SACRAMENTO, CA (July 18, 2018) — Advocacy group Firearms Policy Coalition announced today new findings about the California Department of Justice (DOJ) “Bullet-Button Assault Weapons” registration system based on data it acquired from DOJ. The information can be viewed or downloaded on their Web site at


  • DOJ had approved 6,213 individuals to register 12,519 firearms as “assault weapons” as of June 30, 2018
  • DOJ processed 12,168 applications for firearm registration between Jan. 5, 2018, and June 30, 2018
  • DOJ still had 52,443 applications for firearm registration pending as of June 30
  • Based on DOJ’s rate of their application processing between January and May 2018, it would take DOJ another 2.15 years to finish processing the remaining “assault weapon” applications
  • The “assault weapon” registration system was originally estimated to cost $55,770 – 429 man-hours billed at $130.00 per hour – but over $113,370 was spent on programming alone
  • $119,970 in fees had been collected from gun owners through May 30, 2018
  • DOJ received funding to hire “24 analysts and two managers” to process “bullet-button assault weapon” registration applications, but those are “limited term positions that will cease to exist one year after these employees’ start dates”

In 2016, when Governor Brown signed into law the two “bullet-button assault weapon” ban bills SB 880 and AB 1135, the statutory deadline was set at January 1, 2018. But, after a series of blunders and delays, DOJ requested that the deadline be extended to give them more time to open up the registration system. The Legislature responded by passing an amendment to the laws in 2017’s AB 103, a “budget trailer” bill, which changed the deadline to June 30, 2018. But DOJ was unable to get their problem-riddled system online until August 2017.

In a declaration filed by lawyers for Attorney General Xavier Becerra in January, Special Agent Supervisor for the Bureau of Firearms, Blake Graham, said that “DOJ spent six months designing and testing the electronic registration system required by law.” But, according to Graham, the “programmers who created this system for DOJ” were moved off the registration system and working on other DOJ projects by January of this year.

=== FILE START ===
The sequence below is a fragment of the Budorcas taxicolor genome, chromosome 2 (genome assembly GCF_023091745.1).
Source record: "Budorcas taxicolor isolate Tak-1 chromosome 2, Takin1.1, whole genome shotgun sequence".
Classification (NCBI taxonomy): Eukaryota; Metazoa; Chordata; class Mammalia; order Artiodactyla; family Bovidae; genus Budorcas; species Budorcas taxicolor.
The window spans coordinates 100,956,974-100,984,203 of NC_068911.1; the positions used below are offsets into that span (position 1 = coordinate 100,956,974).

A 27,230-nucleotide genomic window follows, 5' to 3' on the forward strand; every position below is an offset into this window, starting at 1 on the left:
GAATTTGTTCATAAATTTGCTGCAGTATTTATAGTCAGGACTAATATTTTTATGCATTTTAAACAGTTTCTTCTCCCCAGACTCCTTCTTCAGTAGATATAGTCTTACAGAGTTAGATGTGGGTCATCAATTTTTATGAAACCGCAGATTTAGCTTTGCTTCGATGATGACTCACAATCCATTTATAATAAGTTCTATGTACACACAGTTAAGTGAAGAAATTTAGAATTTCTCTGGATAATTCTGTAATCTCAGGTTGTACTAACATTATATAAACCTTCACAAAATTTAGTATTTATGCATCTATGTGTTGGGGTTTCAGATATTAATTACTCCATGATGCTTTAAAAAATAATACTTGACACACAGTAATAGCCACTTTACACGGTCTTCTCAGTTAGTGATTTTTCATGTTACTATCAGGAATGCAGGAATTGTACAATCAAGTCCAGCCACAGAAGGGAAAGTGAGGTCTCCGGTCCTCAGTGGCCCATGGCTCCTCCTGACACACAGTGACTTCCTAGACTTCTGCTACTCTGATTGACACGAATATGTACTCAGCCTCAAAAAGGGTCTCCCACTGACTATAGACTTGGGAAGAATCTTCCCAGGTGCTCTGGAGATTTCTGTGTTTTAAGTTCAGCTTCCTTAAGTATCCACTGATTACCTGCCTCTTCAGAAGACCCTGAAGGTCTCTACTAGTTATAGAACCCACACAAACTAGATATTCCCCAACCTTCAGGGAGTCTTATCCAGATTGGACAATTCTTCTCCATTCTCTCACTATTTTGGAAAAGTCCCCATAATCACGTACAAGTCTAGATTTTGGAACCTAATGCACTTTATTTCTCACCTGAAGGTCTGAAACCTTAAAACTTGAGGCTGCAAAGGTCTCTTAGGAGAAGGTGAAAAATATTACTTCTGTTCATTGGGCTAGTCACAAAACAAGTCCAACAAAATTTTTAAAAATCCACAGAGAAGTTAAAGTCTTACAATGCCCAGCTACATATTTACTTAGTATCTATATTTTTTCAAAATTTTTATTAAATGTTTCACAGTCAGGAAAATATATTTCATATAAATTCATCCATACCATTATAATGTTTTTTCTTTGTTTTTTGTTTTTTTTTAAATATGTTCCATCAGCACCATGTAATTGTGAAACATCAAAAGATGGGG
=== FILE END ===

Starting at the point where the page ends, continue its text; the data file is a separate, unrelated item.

Rather than setting up a functional, stand-alone registration system that could handle the expected volume of applications, the DOJ instead opted to build a burdensome, highly-complicated system within another DOJ Web application platform already under development, called the California Firearms Application Reporting System (CFARS).

DOJ issued a change order to the $1.49 Million CFARS contract to contractor Celer Systems, Inc., of Folsom for the additional work to create and integrate the “bullet-button assault weapon” registration application into CFARS. But the registration system, which was experiencing problems even in 2017, crashed completely for many gun owners during the last week of the registration period.

As of June 30, DOJ still had 52,443 pending applications to register firearms as “assault weapons,” which FPC estimated might take DOJ another 2.15 years to go through based on their rate of application processing between January and June. According to Deputy Attorney General Robert Wilson, a lawyer for the DOJ’s Bureau of Firearms, an application that is being processed is not considered to be registered. The applications’ “pending” status leaves thousands of gun owners in legal limbo, in addition to those that were prevented from registering altogether.

“Some say that the United States Marines are who you call when something ‘absolutely, positively has to be destroyed overnight’,” said FPC President Brandon Combs. “Apparently, Attorney General Becerra and his DOJ are who you call when you absolutely, positively need to waste hundreds of thousands of dollars on something that will fail when it matters most.”

Last week, FPC joined three other advocacy groups and individual gun owners in filing a new civil rights lawsuit challenging the DOJ’s failed “assault weapon” registration system, which prevented gun owners from complying with the laws before the July 1 deadline. Information about that case can be found at

The groups have another active lawsuit over the “assault weapon” regulations, Holt v. Becerra, in Riverside County Superior Court.

Firearms Policy Coalition ( is a 501(c)4 grassroots nonprofit organization. FPC’s mission is to protect and defend the Constitution of the United States, especially the fundamental, individual Second Amendment right to keep and bear arms.